Another good friend of mine from the class, Ronnie Davis, is a Salvation Army pastor in Alaska, doing the Lord's work there.

Three of us are in Ceres.

Ron Collins is a Ceres Police officer and has been fighting crime here for decades.

I've been writing the news in the Courier since 1987.

There is somebody else who recently came on scene here. I think I should mention Tom Hallinan, who is now your interim city attorney. Tom served on the Yosemite Community College District board of trustees. Tom was destined to go into law; his dad was the Oakdale city attorney for years.

But I know Tom in a more personal way. We go back to junior high school together.

The memories came like a flood when in my recent move I discovered an old Polaroid photo taken the day in June 1975 when we were to celebrate our eighth grade departure. Before we loaded up onto the buses to celebrate at Kerr Park outside of Oakdale, Tom and another classmate mugged for my camera. They made numbers on card and headed outside so they could pretend to be thugs posing for mugshots as they held up the "prison" numbers.

The other guy in the photo I only know as a wilder kid going by the nickname of "Honke" (pronounced Honky). I don't know what happened to him but he very well could have been prognosticating his own future with that mugshot.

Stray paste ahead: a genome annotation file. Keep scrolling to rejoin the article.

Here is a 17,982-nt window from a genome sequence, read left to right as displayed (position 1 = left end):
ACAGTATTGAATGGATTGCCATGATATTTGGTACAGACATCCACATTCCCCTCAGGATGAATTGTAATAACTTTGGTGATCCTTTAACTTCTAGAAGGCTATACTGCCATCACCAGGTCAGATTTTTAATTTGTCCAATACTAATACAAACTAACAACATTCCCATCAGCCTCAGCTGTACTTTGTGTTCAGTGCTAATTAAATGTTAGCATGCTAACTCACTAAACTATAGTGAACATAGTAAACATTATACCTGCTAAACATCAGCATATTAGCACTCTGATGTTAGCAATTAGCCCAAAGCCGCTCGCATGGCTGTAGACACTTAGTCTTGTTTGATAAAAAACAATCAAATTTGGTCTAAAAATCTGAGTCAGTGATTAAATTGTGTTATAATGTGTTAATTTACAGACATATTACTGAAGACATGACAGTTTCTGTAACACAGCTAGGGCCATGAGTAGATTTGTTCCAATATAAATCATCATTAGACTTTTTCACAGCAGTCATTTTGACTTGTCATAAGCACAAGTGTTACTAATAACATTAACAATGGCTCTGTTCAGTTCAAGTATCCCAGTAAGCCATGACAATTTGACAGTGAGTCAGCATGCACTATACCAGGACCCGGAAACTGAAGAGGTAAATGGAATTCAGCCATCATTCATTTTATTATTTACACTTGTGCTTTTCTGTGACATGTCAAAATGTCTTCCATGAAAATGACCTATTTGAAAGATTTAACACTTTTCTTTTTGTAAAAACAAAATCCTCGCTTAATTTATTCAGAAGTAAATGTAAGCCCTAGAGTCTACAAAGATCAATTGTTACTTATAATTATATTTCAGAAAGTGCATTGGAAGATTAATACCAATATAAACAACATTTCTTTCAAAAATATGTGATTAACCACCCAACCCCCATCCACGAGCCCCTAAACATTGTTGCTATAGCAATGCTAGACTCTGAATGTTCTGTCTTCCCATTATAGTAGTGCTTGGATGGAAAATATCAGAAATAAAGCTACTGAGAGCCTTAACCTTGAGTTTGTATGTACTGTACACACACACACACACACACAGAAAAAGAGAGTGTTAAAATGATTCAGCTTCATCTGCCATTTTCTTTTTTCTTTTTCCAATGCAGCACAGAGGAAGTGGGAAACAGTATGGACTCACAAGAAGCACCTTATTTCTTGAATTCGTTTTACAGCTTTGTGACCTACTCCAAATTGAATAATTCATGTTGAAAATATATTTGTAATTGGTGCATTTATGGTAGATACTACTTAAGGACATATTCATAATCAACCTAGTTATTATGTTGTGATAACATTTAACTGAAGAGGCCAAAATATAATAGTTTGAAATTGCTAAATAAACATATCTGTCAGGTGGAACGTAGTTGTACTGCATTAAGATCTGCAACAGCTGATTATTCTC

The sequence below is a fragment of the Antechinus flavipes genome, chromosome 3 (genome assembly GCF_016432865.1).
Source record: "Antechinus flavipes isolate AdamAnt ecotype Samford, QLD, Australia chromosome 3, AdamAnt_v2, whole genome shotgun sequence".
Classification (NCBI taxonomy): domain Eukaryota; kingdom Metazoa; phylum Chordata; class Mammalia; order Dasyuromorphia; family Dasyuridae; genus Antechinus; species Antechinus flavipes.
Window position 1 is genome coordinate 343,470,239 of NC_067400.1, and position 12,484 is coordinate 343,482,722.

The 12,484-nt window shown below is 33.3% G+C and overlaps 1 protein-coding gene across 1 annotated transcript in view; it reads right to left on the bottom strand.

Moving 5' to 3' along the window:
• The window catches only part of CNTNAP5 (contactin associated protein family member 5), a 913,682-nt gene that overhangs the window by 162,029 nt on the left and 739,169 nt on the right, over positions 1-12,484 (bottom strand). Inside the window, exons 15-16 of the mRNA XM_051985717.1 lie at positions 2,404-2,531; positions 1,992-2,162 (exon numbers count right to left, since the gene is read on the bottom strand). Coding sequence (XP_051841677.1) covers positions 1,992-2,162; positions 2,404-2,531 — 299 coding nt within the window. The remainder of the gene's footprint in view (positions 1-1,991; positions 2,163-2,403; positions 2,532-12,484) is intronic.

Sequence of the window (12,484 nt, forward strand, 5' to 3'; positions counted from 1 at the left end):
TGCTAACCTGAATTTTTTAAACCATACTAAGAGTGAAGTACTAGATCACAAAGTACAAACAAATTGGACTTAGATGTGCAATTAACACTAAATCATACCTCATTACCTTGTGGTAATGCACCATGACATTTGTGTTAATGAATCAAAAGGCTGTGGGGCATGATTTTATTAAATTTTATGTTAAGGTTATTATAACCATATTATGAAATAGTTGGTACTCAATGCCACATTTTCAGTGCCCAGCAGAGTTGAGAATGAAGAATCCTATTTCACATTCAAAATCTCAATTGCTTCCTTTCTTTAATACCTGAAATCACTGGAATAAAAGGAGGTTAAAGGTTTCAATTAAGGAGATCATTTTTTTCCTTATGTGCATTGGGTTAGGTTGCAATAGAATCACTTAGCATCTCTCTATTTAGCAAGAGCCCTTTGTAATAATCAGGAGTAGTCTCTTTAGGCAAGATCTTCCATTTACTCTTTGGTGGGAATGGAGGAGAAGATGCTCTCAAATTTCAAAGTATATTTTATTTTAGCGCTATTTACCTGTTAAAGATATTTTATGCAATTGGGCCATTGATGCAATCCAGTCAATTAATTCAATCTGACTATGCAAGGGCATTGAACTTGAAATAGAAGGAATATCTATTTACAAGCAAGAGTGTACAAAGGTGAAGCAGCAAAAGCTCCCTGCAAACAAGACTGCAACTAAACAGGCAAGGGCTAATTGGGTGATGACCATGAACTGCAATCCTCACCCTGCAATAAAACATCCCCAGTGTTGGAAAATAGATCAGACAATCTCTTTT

I could cry for all the others who didn't go very far in life because nobody believed in them or showed them the way.

Steve Bibbins was strung out high on drugs when I last saw him milling around Graceada Park one day in Modesto. He died not long after that of a drug overdose.

It's easy to think, going through the very controlled education system, that when you leave somebody will be taking care of you. It's just not true. Life is what you make it.

I fear that a number of kids today don't understand that very important fact. It appears there is a trend of young people to take the easy way and elect not to enter the work force and live off mommy and daddy.

Heritage Foundation economist Stephen Moore says the "labor-force participation rate is falling fastest among workers under 30," noting "negative attitudes toward blue-collar work" and young people graduating college without "basic" and "useful" skills. There are plenty of jobs for "skilled and reliable mechanics, welders, engineers, electricians, plumbers, computer technicians and nurses," says Moore, but young people are not taking those jobs. Apparently, because they don't want to.

Our education system seems to be missing the mark, generally speaking, in this country. I say we need to bring back home economics, teach the values of hard work and resourcefulness and parents need to quit giving their kids everything. We need to quit selling this notion that things come easy for those who wait. Things come to those who bust their butts to work for it.

The class of 1979 didn't produce any presidents, actors or famous people. But we weren't supposed to be. We were just supposed to come into the world to make the world a better place.

I trust that before the game is over that we can say we did.

How do you feel? Let Jeff know by emailing him at